It sank in. Using that hand, and then his other in the same fashion, he soon hoisted himself up halfway to the ceiling. And more swiftly still, without another word, he vanished just as the woman had.
I reached out and commanded the Well’s machines to slide around my hand. I expected nothing. They were cold as wet sand. But there was a slight frisson as the machines of the Well and the machines of the Swarm exchanged their information. Then my hand went in, and the wall firmed up. It was in that moment, I believe, that I began to trust Jerem Cozak. I climbed up.
And soon came head and shoulders into another Well, in size much like the one that held the sarcophagus. But it was not empty. It was a mess. Bags of flour lined one wall, several having been slashed crudely open. A shattered wineglass lay upon the floor. It looked the site of some violent conflict. Jerem Cozak turned to face me, his face grim in the darkness.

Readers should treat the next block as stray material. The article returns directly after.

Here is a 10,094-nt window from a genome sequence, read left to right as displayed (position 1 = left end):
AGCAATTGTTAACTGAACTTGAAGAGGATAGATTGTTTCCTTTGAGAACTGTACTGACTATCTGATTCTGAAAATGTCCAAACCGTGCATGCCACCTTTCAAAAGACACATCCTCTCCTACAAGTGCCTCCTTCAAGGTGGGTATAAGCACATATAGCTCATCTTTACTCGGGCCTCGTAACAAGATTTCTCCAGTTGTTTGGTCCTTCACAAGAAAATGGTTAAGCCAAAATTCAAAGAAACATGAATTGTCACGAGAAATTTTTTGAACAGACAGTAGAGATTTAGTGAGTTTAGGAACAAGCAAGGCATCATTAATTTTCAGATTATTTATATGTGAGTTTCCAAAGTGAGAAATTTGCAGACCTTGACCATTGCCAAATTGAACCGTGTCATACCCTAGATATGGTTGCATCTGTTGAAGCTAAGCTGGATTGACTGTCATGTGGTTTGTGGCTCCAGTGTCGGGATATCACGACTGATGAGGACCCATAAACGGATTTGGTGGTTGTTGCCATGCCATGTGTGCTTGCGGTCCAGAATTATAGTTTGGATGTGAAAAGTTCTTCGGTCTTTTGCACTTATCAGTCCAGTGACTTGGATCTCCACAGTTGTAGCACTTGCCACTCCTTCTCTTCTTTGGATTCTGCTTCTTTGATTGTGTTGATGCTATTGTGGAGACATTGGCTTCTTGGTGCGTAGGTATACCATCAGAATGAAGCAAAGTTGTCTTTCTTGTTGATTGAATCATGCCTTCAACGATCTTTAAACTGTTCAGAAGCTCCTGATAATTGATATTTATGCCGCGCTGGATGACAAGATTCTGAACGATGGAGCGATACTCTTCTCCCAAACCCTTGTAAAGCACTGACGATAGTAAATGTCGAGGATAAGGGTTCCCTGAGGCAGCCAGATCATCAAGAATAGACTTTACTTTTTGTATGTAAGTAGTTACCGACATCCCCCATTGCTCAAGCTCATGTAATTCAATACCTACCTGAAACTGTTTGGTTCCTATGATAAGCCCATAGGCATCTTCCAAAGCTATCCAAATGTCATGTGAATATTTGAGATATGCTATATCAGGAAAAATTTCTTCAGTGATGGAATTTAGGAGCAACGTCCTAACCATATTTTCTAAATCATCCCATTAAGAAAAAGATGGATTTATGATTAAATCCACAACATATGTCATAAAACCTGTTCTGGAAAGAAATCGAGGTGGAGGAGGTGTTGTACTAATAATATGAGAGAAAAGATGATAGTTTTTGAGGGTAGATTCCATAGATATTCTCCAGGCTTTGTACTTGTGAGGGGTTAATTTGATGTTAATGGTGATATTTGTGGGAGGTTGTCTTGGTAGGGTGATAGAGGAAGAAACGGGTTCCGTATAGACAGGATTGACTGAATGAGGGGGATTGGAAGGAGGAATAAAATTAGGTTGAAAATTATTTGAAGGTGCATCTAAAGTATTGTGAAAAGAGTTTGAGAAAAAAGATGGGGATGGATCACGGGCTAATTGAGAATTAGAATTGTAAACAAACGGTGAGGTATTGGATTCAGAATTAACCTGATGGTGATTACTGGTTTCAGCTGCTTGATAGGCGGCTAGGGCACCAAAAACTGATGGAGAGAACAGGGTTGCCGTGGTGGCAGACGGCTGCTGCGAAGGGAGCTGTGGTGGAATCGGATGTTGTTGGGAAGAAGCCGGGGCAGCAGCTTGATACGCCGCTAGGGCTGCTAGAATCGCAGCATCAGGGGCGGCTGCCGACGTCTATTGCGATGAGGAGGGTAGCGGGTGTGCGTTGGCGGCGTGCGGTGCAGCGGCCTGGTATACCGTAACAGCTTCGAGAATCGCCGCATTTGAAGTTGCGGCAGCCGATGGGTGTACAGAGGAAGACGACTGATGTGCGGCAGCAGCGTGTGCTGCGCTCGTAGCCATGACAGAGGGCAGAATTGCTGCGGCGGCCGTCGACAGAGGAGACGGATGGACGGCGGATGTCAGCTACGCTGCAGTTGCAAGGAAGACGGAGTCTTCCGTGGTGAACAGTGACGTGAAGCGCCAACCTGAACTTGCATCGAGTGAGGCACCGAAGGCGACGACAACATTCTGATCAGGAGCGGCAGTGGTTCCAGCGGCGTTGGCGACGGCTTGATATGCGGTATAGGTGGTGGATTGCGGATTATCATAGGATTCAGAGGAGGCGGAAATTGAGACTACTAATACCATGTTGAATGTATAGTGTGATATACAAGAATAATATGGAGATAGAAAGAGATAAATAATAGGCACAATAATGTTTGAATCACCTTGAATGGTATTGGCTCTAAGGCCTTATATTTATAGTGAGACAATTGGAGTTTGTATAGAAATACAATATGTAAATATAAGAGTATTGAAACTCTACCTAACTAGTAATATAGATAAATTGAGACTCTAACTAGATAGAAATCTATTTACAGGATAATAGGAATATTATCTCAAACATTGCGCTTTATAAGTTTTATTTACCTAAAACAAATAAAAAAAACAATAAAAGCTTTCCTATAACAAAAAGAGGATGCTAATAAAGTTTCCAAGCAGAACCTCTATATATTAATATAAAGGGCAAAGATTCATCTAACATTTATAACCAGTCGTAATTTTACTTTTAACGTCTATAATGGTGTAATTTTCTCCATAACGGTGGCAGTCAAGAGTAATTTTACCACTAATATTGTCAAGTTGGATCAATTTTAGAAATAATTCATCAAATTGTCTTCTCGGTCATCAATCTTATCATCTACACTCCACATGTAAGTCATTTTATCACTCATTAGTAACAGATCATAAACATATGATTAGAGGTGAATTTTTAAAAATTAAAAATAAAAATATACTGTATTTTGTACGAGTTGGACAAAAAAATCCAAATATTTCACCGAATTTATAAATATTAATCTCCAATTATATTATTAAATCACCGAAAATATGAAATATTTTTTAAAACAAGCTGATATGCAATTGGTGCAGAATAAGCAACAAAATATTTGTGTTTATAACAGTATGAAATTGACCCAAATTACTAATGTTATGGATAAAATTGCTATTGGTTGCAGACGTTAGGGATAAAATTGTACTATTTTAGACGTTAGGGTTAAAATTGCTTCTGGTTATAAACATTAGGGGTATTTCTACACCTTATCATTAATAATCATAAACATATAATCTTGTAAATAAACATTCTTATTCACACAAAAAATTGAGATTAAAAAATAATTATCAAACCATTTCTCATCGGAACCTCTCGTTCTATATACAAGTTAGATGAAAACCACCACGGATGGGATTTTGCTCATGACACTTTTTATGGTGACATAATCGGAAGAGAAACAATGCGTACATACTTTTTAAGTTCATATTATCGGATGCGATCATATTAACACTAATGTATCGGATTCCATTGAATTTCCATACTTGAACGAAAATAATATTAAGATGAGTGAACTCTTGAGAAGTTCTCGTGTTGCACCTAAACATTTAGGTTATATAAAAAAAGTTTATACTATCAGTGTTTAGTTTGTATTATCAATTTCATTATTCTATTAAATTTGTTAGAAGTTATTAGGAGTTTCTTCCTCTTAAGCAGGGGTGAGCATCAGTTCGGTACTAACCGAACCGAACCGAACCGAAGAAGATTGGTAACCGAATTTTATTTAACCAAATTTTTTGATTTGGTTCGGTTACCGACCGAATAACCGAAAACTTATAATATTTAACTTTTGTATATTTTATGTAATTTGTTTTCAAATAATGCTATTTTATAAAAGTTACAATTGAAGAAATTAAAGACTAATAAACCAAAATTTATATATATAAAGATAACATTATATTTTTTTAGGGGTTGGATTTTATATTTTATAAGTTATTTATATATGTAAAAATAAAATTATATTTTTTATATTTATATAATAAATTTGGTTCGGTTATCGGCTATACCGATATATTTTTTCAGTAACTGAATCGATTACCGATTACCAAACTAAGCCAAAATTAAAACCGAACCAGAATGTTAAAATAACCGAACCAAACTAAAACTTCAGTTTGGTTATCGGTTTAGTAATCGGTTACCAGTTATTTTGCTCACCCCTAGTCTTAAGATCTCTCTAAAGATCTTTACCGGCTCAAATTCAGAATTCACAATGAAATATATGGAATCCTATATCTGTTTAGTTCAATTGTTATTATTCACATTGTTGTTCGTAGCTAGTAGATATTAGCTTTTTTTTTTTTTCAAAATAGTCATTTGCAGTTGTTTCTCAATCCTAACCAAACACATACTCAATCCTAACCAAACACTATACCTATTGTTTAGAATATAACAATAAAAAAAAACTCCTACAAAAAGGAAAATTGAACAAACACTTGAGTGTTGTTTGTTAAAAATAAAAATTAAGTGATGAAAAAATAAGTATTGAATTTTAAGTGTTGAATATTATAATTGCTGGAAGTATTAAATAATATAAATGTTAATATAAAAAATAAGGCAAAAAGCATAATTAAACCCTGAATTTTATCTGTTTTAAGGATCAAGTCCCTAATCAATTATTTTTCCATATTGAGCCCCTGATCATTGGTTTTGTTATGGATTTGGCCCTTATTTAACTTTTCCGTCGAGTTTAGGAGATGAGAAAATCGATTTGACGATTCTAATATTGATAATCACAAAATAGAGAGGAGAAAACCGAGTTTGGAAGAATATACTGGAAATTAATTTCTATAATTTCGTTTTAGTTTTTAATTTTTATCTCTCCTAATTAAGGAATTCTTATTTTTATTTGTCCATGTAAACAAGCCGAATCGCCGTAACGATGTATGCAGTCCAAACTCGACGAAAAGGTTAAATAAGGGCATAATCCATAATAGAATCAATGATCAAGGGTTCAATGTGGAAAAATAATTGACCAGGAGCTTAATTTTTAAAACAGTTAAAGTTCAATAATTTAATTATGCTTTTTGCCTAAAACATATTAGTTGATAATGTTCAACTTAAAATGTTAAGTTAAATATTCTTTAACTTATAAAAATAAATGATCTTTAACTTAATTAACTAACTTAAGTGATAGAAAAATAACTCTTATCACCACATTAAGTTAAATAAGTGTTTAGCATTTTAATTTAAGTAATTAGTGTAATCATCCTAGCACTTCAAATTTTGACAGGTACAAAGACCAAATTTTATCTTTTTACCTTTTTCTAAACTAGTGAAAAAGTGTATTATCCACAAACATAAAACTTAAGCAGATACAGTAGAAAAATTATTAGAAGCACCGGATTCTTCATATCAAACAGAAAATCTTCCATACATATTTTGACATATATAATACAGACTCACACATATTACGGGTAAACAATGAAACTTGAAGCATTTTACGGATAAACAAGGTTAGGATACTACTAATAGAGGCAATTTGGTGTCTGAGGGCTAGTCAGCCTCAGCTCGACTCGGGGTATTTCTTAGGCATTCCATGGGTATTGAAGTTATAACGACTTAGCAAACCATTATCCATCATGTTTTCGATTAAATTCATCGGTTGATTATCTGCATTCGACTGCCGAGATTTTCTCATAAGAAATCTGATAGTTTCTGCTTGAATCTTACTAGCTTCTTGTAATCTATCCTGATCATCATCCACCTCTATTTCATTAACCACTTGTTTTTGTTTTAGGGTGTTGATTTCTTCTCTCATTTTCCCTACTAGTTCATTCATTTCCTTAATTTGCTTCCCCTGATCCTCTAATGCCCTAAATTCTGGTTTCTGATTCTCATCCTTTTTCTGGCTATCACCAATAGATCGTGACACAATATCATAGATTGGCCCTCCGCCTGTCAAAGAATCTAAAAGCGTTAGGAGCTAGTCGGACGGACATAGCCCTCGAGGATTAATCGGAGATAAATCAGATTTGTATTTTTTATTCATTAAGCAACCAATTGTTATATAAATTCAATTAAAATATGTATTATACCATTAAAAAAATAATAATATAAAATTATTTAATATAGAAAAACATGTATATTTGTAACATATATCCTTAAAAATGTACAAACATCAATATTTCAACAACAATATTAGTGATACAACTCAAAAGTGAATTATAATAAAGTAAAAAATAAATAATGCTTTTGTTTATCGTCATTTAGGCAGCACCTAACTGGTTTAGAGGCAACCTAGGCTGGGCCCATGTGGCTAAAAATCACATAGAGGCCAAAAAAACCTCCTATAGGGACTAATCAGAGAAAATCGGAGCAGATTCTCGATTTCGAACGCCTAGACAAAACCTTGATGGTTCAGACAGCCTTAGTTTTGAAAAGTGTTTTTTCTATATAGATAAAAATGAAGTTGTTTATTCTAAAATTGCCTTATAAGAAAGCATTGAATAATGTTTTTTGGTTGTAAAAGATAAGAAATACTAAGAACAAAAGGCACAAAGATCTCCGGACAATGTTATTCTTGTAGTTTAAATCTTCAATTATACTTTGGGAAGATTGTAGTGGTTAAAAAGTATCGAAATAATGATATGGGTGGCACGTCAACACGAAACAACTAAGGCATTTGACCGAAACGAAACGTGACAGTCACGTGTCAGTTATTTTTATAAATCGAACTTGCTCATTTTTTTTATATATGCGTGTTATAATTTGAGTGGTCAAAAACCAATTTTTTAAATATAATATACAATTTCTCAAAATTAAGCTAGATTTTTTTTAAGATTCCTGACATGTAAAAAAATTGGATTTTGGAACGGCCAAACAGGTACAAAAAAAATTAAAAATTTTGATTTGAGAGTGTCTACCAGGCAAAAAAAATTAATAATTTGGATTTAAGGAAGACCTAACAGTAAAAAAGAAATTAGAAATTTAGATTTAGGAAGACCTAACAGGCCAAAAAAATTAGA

“Do not linger here,” he said, and turned away again.
A wave of dread swallowed me entirely. I bowed down amidst the clutter, and remembered all that I had done the night my city fell. I added my vomit to the mess.
A sound tickled the inside of my scalp. I knew immediately what it was. I asked its name. It replied in a voice cold and small and folded over itself, the distortion of a dying machine.
“We are the Well of Faith’s Healing.”
I shivered. “How did you come by that name?”
“The man who first woke us gave it to us. When he arrived, he was nearly dead, gored by a smilodon. His prayers awoke our consciousness. We opened to him, and made him whole. He called himself Faith. Later, others we healed claimed he freed the world from tyranny, slavery, and madness. They say there is a city above, named Ariel.”
“It is my city.”